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How Much Is Too Much for High-End Direct Mail Packs?

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Great question from an alert reader: I was talking about the power of elaborate mid-value direct mail packs. You know, the kind that mails in a special envelope, has a multi-page letter, and all kinds of interesting enclosures. It can cost $2 per piece and up … and is usually worth every cent when mailed to the right donors.

The question was this: How often can you send a pack like that? Does it wear out its welcome?

Answer: You could send an elaborate, expensive direct mail pack to your mid-value donors every time, all year ’round. It would be no harm, from the donors’ point of view. You can mail these to every donor who meets the criteria for a high-end mailing according to RFV+ selection (that is, they’ve given recently and of high enough amounts, along with any additional information like survey responses, preference choices, what they’ve told gift officers).

But — and I almost hesitate to say this — it isn’t just about the donor.

It probably takes 25-50% more effort to make these packs, and up to double the pre-production creative costs. So far, so good, because you’re spending more to make more.

For most organisations I’ve worked with, the cost of these elaborate packs — in terms of time, creative, planning, and associated opportunity cost — mean that doing one of these packs every time may not raise more money! It’s more revenue, but maybe not enough more!

This is one reason agency models that rely on print and production income have never found a way to integrate them into their client offering. The boost in net revenue and long-term income are great. But the profit margin for each elaborate project doesn’t always pencil out!

In Australia our costs for post, print, and everything else are (on average) much, much more than in North America. But so are our response rates and average donations.

So in Australia, most charities do just four direct mail cash campaigns plus a couple of other programs. A solid program for an average charity I would have worked with is 15,000 to 20,000 donors who make the grade to be mailed plus 3,000 monthly givers would look like this:

  • Survey in Jan/Feb
  • Bequest follow up Feb-April (and year round conversion)
  • Autumn / Easter campaign around March/April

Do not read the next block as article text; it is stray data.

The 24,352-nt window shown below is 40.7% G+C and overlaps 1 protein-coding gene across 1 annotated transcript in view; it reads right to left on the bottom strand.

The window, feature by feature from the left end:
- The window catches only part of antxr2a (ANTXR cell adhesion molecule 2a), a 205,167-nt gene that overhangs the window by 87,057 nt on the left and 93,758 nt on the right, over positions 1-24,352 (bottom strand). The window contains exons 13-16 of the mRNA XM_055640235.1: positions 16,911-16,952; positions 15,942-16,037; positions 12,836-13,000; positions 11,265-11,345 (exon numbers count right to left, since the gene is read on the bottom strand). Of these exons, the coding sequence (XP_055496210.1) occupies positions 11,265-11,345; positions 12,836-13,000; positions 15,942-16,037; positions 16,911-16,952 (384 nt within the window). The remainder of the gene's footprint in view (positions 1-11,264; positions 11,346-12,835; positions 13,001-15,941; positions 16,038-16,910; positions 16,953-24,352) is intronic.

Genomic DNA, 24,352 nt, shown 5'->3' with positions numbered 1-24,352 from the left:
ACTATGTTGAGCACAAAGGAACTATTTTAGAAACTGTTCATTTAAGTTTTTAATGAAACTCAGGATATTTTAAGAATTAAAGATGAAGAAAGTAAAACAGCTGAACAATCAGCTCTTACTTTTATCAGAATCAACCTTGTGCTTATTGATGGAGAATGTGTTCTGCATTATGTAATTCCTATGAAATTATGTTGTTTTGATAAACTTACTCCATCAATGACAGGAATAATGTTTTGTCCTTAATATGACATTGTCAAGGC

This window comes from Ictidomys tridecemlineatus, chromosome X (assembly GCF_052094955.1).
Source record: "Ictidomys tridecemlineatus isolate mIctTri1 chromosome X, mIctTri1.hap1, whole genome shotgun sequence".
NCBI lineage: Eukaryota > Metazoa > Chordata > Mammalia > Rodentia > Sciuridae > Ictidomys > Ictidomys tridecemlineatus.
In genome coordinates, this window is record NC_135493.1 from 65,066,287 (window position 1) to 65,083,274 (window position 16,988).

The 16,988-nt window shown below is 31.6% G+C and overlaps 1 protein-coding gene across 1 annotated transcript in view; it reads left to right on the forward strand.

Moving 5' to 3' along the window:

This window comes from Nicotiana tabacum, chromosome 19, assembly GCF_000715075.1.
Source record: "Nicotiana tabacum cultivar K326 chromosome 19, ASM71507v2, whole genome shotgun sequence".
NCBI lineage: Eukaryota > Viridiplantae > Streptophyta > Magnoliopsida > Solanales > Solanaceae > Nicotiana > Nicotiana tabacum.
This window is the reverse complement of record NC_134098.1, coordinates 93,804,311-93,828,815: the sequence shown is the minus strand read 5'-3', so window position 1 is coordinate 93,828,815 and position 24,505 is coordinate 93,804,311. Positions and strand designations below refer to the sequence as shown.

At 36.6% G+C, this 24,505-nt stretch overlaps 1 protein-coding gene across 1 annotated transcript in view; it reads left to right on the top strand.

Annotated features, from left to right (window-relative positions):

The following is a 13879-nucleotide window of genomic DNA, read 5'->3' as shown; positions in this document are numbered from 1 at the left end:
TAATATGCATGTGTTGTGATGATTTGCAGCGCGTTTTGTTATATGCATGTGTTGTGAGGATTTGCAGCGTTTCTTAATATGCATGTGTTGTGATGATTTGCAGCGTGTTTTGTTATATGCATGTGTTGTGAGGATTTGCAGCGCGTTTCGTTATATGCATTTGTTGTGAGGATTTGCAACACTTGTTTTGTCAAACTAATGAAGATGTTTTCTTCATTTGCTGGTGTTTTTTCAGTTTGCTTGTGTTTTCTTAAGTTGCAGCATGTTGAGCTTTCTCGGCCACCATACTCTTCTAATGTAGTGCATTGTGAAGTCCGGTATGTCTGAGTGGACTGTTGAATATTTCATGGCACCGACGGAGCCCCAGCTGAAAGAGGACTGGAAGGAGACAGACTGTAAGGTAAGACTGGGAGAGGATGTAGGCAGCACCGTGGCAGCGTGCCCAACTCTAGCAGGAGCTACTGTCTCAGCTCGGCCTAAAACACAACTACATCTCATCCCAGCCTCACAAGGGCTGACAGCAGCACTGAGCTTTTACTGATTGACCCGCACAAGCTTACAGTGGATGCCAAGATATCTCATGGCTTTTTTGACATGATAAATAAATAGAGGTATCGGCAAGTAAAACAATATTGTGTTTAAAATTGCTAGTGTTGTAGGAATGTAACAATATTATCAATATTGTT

• Tax campaign around May
  • Tax follow up in June
  • Monthly giving campaign July / August (phone and mail, upgrade and conversion)
  • Spring campaign around September
  • Christmas campaign around October/November
  • Christmas follow up November/December

However, if I had a big team, 100,000+ donors and was raising over $1m from the big appeals I would be doing these elaborate packs to a carefully selected audience every time.

As for those high-end Express Post style outer envelopes. I have a theory — not yet proven — that they might “wear out” after a while and lose their impact. That’s why I’ve made sure that donors only receive one of those a year. No charities here had volumes to ever test that properly so we erred on the side of caution.

Conclusion: You should mail these elaborate packs as often as possible — but not more! Think about the most effective use of staff time. Don’t “wear them out” with constantly preparing high-end direct mail.

Would you like to become an expert on creating these awesome packs and dramatically boost your appeal income? Check out my Mid Value Donor Super Course that is available for all members of The Fundraisingology Lab.


  • Sean Triner

    Sean Triner is a Co-Founder of Moceanic and Pareto Group. With over three decades of experience in fundraising and a Bachelor of Science (Honours) in mathematics, Sean has a wealth of fundraising expertise to share with Moceanic members and blog readers. He is also a coach and available for bookings on the Coaching+ program for fundraisers to help answer your questions and work hands-on directly with you.

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